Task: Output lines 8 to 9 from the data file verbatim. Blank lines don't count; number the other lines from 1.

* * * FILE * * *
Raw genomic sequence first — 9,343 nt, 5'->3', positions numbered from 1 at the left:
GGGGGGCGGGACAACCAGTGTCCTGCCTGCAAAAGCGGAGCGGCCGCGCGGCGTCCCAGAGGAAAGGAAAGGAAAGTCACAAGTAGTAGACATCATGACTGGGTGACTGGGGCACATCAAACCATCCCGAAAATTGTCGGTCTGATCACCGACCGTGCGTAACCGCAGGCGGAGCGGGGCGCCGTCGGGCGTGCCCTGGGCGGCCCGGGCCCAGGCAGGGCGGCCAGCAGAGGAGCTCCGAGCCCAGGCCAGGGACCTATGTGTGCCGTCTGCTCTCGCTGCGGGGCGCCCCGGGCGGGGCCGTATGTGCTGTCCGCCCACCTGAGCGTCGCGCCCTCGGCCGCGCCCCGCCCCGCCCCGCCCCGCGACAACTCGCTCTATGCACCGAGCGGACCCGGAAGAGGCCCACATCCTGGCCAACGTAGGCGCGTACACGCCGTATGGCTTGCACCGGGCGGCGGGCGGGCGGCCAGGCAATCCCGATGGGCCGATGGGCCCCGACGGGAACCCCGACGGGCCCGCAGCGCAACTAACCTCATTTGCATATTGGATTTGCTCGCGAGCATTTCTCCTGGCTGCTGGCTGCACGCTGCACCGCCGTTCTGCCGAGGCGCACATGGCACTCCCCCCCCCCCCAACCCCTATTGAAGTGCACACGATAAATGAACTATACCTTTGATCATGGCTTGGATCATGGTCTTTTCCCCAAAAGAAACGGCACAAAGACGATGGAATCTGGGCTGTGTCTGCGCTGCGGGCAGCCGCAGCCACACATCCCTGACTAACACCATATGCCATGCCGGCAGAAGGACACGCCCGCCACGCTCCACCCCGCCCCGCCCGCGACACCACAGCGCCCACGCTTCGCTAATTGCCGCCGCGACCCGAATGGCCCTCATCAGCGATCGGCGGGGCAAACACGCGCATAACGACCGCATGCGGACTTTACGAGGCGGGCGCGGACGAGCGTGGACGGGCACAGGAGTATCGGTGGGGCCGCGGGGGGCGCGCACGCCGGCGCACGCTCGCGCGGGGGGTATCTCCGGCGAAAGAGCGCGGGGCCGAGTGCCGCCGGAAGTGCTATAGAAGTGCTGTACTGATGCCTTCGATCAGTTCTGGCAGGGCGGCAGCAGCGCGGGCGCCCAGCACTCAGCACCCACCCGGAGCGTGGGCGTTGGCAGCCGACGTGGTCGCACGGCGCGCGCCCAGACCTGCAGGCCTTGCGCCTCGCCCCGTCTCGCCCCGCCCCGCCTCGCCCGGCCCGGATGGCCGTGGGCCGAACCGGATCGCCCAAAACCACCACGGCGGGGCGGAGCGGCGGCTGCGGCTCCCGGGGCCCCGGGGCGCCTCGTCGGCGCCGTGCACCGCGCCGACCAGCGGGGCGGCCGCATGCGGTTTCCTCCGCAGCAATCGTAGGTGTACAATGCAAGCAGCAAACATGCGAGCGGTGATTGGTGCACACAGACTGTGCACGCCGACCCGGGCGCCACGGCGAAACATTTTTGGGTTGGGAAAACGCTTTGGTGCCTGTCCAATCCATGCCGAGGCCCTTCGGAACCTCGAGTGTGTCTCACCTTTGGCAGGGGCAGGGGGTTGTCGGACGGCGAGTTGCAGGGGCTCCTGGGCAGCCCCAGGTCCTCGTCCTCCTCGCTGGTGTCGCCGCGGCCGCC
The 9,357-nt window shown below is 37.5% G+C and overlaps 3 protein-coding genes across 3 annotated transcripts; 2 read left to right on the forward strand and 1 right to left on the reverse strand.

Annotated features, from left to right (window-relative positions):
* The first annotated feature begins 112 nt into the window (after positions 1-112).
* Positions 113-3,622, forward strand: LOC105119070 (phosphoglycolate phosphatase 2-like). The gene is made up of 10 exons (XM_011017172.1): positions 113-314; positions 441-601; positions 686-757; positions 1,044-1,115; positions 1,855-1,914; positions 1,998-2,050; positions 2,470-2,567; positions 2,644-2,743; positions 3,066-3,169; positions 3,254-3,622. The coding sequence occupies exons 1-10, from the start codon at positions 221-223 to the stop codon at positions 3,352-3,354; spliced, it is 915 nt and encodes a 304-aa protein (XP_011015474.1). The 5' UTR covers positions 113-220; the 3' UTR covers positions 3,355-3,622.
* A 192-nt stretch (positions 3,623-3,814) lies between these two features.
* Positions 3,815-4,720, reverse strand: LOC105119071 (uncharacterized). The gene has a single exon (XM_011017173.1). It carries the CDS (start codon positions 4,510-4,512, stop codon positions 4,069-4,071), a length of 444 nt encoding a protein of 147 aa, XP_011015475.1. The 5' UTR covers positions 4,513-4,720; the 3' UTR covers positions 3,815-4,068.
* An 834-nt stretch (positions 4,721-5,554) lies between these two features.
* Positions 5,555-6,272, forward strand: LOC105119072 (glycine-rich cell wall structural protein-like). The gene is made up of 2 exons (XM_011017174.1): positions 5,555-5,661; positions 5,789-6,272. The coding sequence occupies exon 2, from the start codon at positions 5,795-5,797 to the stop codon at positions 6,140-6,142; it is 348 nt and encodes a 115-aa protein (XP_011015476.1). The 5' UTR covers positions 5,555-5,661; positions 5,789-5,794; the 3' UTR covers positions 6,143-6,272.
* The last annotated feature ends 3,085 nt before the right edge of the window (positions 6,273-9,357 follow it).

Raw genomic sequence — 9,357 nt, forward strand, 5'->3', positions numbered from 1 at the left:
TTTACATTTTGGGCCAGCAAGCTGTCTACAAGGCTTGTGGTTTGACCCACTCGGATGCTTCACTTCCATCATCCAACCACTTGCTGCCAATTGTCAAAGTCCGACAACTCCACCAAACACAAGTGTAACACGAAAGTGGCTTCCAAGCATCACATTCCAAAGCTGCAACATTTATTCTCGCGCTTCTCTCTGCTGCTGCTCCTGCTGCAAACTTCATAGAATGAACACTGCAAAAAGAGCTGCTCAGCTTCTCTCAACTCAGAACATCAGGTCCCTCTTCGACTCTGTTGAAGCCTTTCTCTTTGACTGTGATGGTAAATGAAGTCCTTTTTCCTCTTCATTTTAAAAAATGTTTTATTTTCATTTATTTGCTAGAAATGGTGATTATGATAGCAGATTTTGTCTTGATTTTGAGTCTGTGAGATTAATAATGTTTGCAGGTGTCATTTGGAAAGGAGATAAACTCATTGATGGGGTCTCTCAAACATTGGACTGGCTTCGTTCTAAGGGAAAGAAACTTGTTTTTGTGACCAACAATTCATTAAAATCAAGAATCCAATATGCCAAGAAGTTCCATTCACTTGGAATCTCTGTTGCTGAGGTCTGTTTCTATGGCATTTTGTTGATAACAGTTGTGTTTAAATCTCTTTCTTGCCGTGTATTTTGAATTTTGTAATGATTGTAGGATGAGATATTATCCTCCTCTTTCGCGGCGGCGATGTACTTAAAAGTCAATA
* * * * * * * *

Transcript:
* Positions 3,815-4,720, reverse strand: LOC105119071 (uncharacterized). The gene has a single exon (XM_011017173.1). It carries the CDS (start codon positions 4,510-4,512, stop codon positions 4,069-4,071), a length of 444 nt encoding a protein of 147 aa, XP_011015475.1. The 5' UTR covers positions 4,513-4,720; the 3' UTR covers positions 3,815-4,068.
* An 834-nt stretch (positions 4,721-5,554) lies between these two features.